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  1. #1
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    Question Possible to find last executed function or last parsed line?

    I have this module which I intend to use for pdfparsing, and it dies one me without a word. Looking at the code it's littered with die(''), meaning there is a lot of places it may die, but without a word why.

    So I was wondering if there is a way to include the last function called or the line number at which current execution is made?

    Thinking I could then do a stringreplace of the die('')'s to a more meaningful errormsg.

    Other approaches/ideas on this is also appriciated!

  2. #2
    SitePoint Enthusiast toytron's Avatar
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  3. #3
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    Thanks for reply, but it didnt really tell wether it's possible to find the last executed function or at which position the php-parser is currently at.

  4. #4
    SitePoint Enthusiast toytron's Avatar
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    No indeed. It's a way to handle errors. With try / catch you can send the messages you want and that makes it a lot easier to find errors like the ones you have.

  5. #5
    @php.net Salathe's Avatar
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    Salathe
    Software Developer and PHP Manual Author.

  6. #6
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    I ended up using function trigger-error , doing replace die(''); with {trigger_error("I'm dying.. ", E_USER_ERROR); die('dead');} Which gave me the line it was triggered on.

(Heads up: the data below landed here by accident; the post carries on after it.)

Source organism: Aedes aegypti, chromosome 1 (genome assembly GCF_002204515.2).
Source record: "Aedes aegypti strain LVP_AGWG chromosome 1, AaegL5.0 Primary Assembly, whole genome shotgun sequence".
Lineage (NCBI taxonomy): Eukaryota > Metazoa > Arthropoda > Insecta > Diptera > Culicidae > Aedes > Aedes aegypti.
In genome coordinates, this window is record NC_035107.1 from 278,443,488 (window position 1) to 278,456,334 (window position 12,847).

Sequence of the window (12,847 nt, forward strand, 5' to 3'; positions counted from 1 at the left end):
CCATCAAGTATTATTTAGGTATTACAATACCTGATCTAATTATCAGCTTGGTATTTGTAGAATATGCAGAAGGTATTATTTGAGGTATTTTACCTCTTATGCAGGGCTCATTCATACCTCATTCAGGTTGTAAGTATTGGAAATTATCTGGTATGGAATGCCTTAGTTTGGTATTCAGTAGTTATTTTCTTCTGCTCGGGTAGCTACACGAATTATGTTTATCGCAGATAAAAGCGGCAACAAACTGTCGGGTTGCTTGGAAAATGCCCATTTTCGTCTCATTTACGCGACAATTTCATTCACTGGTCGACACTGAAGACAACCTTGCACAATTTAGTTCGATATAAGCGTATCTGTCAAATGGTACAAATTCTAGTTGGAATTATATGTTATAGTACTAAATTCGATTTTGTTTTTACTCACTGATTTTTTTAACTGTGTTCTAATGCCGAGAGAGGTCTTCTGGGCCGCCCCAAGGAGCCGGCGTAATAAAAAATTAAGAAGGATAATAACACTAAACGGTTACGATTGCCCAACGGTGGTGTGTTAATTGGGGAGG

Thanks for input!

  7. #7
    SitePoint Evangelist dmsuperman's Avatar
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    Another possibility is to do this:
    Code:
    die("It died in file: " . __FILE__ . " on line " . __LINE__);
    But triggering errors is a lot more helpful.
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  8. #8
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    Quote Originally Posted by dmsuperman View Post
    Another possibility is to do this:
    Code:
    die("It died in file: " . __FILE__ . " on line " . __LINE__);
    Ah thanks, that was exact what I was looking for in the first place

  9. #9
    . shoooo... silver trophy logic_earth's Avatar
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    You should not use die...it is not a form of error handling because it kills the whole script. Not what you want in the real programming world.
    Logic without the fatal effects.
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  10. #10
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    Quote Originally Posted by logic_earth View Post
    You should not use die...it is not a form of error handling because it kills the whole script. Not what you want in the real programming world.
    True enough, but as with this situation, it's not my code, and it was the easiest way of spotting the error. I found the massive use of die('') strange myself.


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